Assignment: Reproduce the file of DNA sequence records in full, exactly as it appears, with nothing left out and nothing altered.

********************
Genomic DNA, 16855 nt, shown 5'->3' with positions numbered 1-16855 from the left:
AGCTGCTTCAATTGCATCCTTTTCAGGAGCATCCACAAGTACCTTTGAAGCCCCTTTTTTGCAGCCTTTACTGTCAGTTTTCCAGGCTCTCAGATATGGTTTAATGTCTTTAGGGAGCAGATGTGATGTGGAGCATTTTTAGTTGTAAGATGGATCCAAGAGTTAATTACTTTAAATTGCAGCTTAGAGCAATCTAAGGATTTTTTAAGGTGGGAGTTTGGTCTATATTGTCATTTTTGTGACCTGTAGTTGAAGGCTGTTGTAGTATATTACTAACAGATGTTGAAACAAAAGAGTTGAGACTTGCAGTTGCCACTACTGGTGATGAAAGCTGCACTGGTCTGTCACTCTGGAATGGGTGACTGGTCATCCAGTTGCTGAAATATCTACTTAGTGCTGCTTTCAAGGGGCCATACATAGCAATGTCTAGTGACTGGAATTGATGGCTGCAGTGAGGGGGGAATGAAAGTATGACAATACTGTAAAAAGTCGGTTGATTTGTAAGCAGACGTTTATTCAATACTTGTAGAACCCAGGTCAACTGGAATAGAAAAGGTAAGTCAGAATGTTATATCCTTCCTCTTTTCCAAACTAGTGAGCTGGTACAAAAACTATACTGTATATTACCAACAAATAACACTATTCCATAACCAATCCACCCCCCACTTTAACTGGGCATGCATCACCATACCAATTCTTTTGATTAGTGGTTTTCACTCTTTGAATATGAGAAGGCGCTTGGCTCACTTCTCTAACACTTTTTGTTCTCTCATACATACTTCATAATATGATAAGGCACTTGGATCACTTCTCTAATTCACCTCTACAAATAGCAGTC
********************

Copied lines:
Genomic DNA, 16855 nt, shown 5'->3' with positions numbered 1-16855 from the left:
AGCTGCTTCAATTGCATCCTTTTCAGGAGCATCCACAAGTACCTTTGAAGCCCCTTTTTTGCAGCCTTTACTGTCAGTTTTCCAGGCTCTCAGATATGGTTTAATGTCTTTAGGGAGCAGATGTGATGTGGAGCATTTTTAGTTGTAAGATGGATCCAAGAGTTAATTACTTTAAATTGCAGCTTAGAGCAATCTAAGGATTTTTTAAGGTGGGAGTTTGGTCTATATTGTCATTTTTGTGACCTGTAGTTGAAGGCTGTTGTAGTATATTACTAACAGATGTTGAAACAAAAGAGTTGAGACTTGCAGTTGCCACTACTGGTGATGAAAGCTGCACTGGTCTGTCACTCTGGAATGGGTGACTGGTCATCCAGTTGCTGAAATATCTACTTAGTGCTGCTTTCAAGGGGCCATACATAGCAATGTCTAGTGACTGGAATTGATGGCTGCAGTGAGGGGGGAATGAAAGTATGACAATACTGTAAAAAGTCGGTTGATTTGTAAGCAGACGTTTATTCAATACTTGTAGAACCCAGGTCAACTGGAATAGAAAAGGTAAGTCAGAATGTTATATCCTTCCTCTTTTCCAAACTAGTGAGCTGGTACAAAAACTATACTGTATATTACCAACAAATAACACTATTCCATAACCAATCCACCCCCCACTTTAACTGGGCATGCATCACCATACCAATTCTTTTGATTAGTGGTTTTCACTCTTTGAATATGAGAAGGCGCTTGGCTCACTTCTCTAACACTTTTTGTTCTCTCATACATACTTCATAATATGATAAGGCACTTGGATCACTTCTCTAATTCACCTCTACAAATAGCAGTC